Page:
Proactive communication and training support are your best recruiting tools for minimizing prospective driver resistance to EOBRs.
It’s no secret a lot of veteran drivers (especially owner operators) despise EOBRs. Here’s what The Owner-Operator Independent Drivers Association (OOIDA), had to say in a press release about DOT’s proposal to mandate electronic on-board recorders for commercial motor carriers.
Over-Priced Record Keepers
“EOBRs are nothing more than over-priced record keepers,” said Todd Spencer, Executive Vice President of OOIDA. “This proposal is actually another example of the administration’s determination to wipe out small businesses by continuing to crank out overly burdensome regulations that simply run up costs.”
OOIDA also contends that this mandate ignores a federal statute to ensure that EOBRs will not be used to harass vehicle operators. An analysis conducted by the Federal Motor Carrier Safety Administration said that “companies use EOBRs to enforce company policies and monitor drivers’ behavior in other ways.”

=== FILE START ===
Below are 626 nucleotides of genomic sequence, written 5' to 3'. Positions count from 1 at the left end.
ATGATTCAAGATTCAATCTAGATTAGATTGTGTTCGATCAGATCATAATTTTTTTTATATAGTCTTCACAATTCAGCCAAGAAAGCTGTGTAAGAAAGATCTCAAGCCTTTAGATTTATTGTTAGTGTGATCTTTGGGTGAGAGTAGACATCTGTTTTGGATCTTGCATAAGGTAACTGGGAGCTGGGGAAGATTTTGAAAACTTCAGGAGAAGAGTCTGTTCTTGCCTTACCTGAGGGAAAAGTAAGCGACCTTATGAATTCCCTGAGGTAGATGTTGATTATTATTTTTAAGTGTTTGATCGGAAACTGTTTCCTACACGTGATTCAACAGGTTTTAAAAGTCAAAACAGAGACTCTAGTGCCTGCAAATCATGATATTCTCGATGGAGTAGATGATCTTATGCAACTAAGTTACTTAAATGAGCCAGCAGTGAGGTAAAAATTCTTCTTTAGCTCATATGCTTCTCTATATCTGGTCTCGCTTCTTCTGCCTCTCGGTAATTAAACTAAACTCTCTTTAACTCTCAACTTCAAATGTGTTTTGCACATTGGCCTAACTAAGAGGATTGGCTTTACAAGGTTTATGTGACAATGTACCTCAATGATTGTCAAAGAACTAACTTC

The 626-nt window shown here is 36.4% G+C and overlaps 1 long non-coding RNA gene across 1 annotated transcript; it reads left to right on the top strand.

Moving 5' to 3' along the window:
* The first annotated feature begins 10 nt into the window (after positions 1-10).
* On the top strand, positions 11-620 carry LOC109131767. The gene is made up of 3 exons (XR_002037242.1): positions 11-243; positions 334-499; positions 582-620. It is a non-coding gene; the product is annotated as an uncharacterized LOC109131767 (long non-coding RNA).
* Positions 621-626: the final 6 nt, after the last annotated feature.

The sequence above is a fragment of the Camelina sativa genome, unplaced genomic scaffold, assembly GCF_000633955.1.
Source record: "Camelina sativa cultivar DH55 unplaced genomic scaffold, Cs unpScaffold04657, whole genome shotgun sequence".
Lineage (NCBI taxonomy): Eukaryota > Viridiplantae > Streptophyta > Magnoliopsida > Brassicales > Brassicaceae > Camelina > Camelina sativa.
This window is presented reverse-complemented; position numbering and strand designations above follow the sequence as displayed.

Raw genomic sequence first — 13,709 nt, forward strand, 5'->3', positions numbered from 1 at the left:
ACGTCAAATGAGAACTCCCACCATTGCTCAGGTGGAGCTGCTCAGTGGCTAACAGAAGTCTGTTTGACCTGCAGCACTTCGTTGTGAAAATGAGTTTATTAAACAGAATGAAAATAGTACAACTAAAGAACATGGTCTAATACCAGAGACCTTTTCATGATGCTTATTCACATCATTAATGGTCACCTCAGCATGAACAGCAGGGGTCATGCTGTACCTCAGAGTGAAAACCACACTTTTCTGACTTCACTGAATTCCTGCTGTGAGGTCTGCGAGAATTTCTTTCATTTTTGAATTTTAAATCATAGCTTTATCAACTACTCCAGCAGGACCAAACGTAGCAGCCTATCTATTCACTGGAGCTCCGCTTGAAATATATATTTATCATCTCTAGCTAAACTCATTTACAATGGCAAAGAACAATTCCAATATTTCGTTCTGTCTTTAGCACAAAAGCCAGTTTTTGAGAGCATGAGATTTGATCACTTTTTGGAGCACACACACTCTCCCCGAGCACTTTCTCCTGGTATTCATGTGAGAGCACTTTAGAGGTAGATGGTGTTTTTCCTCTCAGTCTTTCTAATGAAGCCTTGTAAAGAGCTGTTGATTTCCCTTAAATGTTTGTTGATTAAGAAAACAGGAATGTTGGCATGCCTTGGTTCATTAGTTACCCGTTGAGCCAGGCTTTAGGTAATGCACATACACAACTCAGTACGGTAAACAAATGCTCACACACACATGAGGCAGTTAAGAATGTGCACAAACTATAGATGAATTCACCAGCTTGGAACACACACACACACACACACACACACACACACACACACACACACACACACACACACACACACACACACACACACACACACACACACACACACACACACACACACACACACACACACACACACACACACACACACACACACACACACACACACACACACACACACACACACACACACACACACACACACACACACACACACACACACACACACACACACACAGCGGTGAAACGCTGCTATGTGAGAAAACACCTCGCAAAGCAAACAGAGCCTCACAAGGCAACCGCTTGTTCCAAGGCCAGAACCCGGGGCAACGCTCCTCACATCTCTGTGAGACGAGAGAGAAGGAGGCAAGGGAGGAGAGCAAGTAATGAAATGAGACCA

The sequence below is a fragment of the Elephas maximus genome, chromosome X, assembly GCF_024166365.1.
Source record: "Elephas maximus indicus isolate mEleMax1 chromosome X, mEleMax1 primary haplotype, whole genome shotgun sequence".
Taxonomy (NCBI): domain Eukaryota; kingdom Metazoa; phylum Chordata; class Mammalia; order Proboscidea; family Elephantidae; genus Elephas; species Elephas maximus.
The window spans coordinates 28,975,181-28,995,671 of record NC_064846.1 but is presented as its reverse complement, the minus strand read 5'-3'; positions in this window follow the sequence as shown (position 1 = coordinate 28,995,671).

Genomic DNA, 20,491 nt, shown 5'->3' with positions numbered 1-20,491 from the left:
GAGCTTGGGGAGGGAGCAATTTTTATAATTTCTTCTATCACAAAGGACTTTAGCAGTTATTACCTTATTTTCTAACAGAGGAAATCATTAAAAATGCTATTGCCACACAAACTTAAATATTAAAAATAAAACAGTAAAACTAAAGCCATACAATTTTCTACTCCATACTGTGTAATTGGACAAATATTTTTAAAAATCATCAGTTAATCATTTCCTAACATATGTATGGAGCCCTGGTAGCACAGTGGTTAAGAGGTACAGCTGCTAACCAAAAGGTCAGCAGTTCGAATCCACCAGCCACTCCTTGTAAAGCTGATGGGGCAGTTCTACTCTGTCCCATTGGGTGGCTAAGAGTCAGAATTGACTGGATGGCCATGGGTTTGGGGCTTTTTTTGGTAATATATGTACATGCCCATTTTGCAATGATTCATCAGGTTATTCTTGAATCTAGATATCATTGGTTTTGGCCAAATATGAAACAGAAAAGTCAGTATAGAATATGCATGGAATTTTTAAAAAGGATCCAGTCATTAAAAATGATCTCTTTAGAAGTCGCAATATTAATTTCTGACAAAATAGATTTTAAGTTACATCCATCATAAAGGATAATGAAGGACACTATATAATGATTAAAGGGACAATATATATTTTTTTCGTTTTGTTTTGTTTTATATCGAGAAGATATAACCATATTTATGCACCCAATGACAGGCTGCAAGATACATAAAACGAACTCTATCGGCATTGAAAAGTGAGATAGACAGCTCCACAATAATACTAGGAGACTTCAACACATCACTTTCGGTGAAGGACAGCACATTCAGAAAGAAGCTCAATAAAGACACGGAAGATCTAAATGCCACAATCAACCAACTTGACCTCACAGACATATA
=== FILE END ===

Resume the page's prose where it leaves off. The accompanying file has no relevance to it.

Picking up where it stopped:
A Step Backward In Safety
Spencer continued, “Companies can and do use technology to harass drivers by interrupting rest periods. This mandate would be a step backward in the effort to make highways safer.”
So How Do You Deal With That Kind Of Resistance?
Open, honest communication. If your company has made the decision to install EOBRs, you can’t pretend that it’s a decision drivers will naturally love.
Admit that you understand it’s going to be an adjustment. And if the decision was one your company considered long and hard, you should make sure drivers know that. They’ll respect you a lot more for your candor.
Then, And Only Then, Can You Put A Positive Spin On It.
If you’ve determined that EOBRs will ultimately benefit your company’s bottom line, then the bottom line benefit to drivers is simple: A healthier company ultimately translates to better long-term job security for everyone. But remember: You can’t make that promise if you don’t sincerely believe it’s true.
Offer Training. And A Grace Period.
Even if EOBRs are mandatory for your existing drivers, you might consider offering new drivers a combination of hands-on training and a grace period, during which they can adjust to the new technology (on a trial and error basis) without fear of reprisal for faulty usage.
Nobody likes change, so the easier you can make that change to accept, the better your chances for recruiting veterans—even with technology as unpopular as EOBRs.